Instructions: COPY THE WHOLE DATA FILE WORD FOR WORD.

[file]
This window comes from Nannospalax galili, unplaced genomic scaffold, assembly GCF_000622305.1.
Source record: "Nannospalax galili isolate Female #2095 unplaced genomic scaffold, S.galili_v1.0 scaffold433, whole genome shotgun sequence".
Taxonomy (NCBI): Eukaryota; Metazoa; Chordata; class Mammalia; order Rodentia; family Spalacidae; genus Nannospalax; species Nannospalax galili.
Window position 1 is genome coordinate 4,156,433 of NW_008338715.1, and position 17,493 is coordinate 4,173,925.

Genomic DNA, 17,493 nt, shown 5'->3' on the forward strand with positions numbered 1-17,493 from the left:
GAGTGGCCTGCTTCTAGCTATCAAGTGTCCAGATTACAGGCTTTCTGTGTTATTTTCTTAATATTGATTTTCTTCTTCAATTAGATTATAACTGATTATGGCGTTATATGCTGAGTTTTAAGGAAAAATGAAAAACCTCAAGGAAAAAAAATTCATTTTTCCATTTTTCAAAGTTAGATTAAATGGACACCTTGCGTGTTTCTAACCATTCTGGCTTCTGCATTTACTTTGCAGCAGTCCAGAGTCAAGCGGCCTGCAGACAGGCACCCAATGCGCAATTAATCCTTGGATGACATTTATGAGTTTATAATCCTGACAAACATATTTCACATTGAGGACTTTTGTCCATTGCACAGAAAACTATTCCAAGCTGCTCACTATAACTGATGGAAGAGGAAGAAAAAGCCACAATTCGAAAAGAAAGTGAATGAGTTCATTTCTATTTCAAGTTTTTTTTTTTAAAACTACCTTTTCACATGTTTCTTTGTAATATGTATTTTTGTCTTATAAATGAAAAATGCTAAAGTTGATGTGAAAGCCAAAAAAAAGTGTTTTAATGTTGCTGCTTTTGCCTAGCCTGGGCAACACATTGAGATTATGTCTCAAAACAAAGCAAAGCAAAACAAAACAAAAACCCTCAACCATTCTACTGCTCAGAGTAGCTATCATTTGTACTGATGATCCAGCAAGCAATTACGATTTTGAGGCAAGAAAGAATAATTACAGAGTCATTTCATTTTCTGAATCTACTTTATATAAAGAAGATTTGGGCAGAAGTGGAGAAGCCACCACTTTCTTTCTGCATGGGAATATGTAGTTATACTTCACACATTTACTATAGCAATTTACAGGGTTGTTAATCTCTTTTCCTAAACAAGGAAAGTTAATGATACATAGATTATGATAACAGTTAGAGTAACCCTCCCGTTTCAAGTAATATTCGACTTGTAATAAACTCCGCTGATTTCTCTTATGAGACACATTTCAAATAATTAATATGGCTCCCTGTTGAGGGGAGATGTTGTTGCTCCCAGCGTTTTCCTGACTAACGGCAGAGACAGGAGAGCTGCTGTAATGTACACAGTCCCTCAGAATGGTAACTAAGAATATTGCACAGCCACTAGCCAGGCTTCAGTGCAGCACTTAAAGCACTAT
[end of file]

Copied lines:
This window comes from Nannospalax galili, unplaced genomic scaffold, assembly GCF_000622305.1.
Source record: "Nannospalax galili isolate Female #2095 unplaced genomic scaffold, S.galili_v1.0 scaffold433, whole genome shotgun sequence".
Taxonomy (NCBI): Eukaryota; Metazoa; Chordata; class Mammalia; order Rodentia; family Spalacidae; genus Nannospalax; species Nannospalax galili.
Window position 1 is genome coordinate 4,156,433 of NW_008338715.1, and position 17,493 is coordinate 4,173,925.

Genomic DNA, 17,493 nt, shown 5'->3' on the forward strand with positions numbered 1-17,493 from the left:
GAGTGGCCTGCTTCTAGCTATCAAGTGTCCAGATTACAGGCTTTCTGTGTTATTTTCTTAATATTGATTTTCTTCTTCAATTAGATTATAACTGATTATGGCGTTATATGCTGAGTTTTAAGGAAAAATGAAAAACCTCAAGGAAAAAAAATTCATTTTTCCATTTTTCAAAGTTAGATTAAATGGACACCTTGCGTGTTTCTAACCATTCTGGCTTCTGCATTTACTTTGCAGCAGTCCAGAGTCAAGCGGCCTGCAGACAGGCACCCAATGCGCAATTAATCCTTGGATGACATTTATGAGTTTATAATCCTGACAAACATATTTCACATTGAGGACTTTTGTCCATTGCACAGAAAACTATTCCAAGCTGCTCACTATAACTGATGGAAGAGGAAGAAAAAGCCACAATTCGAAAAGAAAGTGAATGAGTTCATTTCTATTTCAAGTTTTTTTTTTTAAAACTACCTTTTCACATGTTTCTTTGTAATATGTATTTTTGTCTTATAAATGAAAAATGCTAAAGTTGATGTGAAAGCCAAAAAAAAGTGTTTTAATGTTGCTGCTTTTGCCTAGCCTGGGCAACACATTGAGATTATGTCTCAAAACAAAGCAAAGCAAAACAAAACAAAAACCCTCAACCATTCTACTGCTCAGAGTAGCTATCATTTGTACTGATGATCCAGCAAGCAATTACGATTTTGAGGCAAGAAAGAATAATTACAGAGTCATTTCATTTTCTGAATCTACTTTATATAAAGAAGATTTGGGCAGAAGTGGAGAAGCCACCACTTTCTTTCTGCATGGGAATATGTAGTTATACTTCACACATTTACTATAGCAATTTACAGGGTTGTTAATCTCTTTTCCTAAACAAGGAAAGTTAATGATACATAGATTATGATAACAGTTAGAGTAACCCTCCCGTTTCAAGTAATATTCGACTTGTAATAAACTCCGCTGATTTCTCTTATGAGACACATTTCAAATAATTAATATGGCTCCCTGTTGAGGGGAGATGTTGTTGCTCCCAGCGTTTTCCTGACTAACGGCAGAGACAGGAGAGCTGCTGTAATGTACACAGTCCCTCAGAATGGTAACTAAGAATATTGCACAGCCACTAGCCAGGCTTCAGTGCAGCACTTAAAGCACTAT